Last week was busy with constituent contact as well as my regular legislative duties.
A group of citizens participating in the Montrose Chamber’s leadership program came to Denver to spend some time at the Capitol, observing the legislative process and meeting with elected officials. It was a great opportunity for me to hear their thoughts and concerns and to do my best to explain what it’s like to be their state senator.
Then, on the weekend, I participated in the Ag Summit in Cortez at the 4 Corners Ag Expo with Representative Don Coram, who, after redistricting, now represents all of Montezuma County with me. Not surprisingly, the gun control bills were on the minds of many who attended there for the reasons that I often raised when we were debating the bills on the senate floor.
Guns are a tool of the farmer and rancher just like a shovel or a wire cutter and many of my ag producers were very upset with the bills that passed affecting their constitutional rights as well as their personal safety. Given the proximity of those in Montezuma and Dolores Counties to three other states in the Four Corners region, there were also serious questions raised regarding enforceability and jurisdictional challenges. Again, these were topics I brought up in the senate debates that went unanswered and unaddressed by the bill sponsors.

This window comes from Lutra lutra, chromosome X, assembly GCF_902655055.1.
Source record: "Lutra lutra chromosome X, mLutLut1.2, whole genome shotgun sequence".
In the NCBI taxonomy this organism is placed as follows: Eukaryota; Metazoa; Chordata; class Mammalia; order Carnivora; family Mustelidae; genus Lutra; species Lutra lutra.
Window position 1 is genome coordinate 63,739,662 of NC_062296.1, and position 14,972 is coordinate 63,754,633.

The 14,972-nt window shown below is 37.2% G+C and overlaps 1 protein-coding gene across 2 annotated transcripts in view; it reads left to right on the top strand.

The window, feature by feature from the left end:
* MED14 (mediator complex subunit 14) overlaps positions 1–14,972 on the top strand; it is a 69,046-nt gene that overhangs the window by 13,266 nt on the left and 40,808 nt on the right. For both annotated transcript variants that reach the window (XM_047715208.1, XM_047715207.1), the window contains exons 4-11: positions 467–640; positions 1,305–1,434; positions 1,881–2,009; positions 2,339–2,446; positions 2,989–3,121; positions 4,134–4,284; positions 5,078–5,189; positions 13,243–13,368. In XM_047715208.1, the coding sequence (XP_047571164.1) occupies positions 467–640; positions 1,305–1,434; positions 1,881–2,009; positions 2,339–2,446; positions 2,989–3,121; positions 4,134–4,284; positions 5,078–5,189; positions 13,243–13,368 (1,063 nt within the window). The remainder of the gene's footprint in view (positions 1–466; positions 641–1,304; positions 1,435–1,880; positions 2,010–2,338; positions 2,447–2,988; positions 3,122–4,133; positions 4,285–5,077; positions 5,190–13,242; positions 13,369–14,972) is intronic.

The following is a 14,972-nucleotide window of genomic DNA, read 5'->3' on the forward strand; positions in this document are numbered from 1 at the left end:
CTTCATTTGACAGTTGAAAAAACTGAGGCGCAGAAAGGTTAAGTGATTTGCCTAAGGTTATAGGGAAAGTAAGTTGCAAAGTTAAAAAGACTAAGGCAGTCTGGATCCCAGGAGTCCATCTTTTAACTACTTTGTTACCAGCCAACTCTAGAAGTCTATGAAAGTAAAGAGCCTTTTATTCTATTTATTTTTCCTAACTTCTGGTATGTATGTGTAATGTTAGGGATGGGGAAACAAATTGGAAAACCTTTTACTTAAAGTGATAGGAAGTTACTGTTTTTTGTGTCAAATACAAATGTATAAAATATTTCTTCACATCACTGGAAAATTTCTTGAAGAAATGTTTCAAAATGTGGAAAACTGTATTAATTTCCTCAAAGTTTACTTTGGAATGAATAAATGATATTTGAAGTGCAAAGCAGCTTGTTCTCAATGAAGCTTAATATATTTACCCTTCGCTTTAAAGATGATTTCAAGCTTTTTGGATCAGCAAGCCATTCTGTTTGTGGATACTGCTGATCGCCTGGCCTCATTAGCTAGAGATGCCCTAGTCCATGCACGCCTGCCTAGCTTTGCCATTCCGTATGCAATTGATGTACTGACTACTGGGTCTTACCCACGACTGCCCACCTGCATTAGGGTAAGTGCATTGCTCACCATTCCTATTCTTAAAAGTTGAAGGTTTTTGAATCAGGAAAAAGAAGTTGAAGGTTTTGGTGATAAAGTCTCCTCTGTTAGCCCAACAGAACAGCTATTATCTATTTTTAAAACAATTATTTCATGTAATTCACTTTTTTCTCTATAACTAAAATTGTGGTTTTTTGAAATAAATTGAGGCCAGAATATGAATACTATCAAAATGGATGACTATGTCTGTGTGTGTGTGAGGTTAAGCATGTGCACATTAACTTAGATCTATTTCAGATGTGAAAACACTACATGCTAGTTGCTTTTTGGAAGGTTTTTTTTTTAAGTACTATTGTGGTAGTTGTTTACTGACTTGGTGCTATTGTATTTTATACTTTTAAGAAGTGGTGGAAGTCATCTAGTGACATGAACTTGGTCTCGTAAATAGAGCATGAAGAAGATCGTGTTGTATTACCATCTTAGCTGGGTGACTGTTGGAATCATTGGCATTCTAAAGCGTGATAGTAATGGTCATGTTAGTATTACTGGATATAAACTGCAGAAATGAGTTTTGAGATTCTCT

Even if the governor signs the gun control bills, I’m guessing that at least some of the bills will be challenged in court, so it will likely be a while before the dust settles on this new legislation.
Another topic raised at the Ag Summit was the federal government’s possible listing of the Gunnison sage grouse as an endangered species, which would seriously impact the farmers and ranchers in their ability to continue production in the area. There are families with deep roots in agriculture in the Cortez and Dove Creek areas and people are already struggling with high unemployment.
While this is a federal decision, as the state senator for the area, I’ve received many letters from deeply concerned residents. I’ve been in touch with the Colorado Department of Natural Resources to learn more about their perspective and to see what can be done to assist in this. I’ll continue to follow this closely and I appreciate the letters and conversation I’ve received on the issue.
At the Ag Summit, many common sense ideas were presented regarding why the sage grouse numbers have diminished and, in particular, what can be done about the effects of natural predators. After the legislative session is over in May and I’m back home more than on the weekends, I’ll be visiting the Dove Creek area to talk with residents further on this.
This next week, I’ll be presenting a number of bills in committees and on the Senate floor. A couple of the bills focus on reducing Medicaid fraud and another will facilitate loan repayment for health care providers practicing primary care in the rural areas of Colorado like my district.
My bill increasing access to supplemental online courses for high school students is moving along with great collaboration among the stakeholders who are also committed to seeing this learning opportunity further expanded to all of Colorado’s students, regardless of their zip code.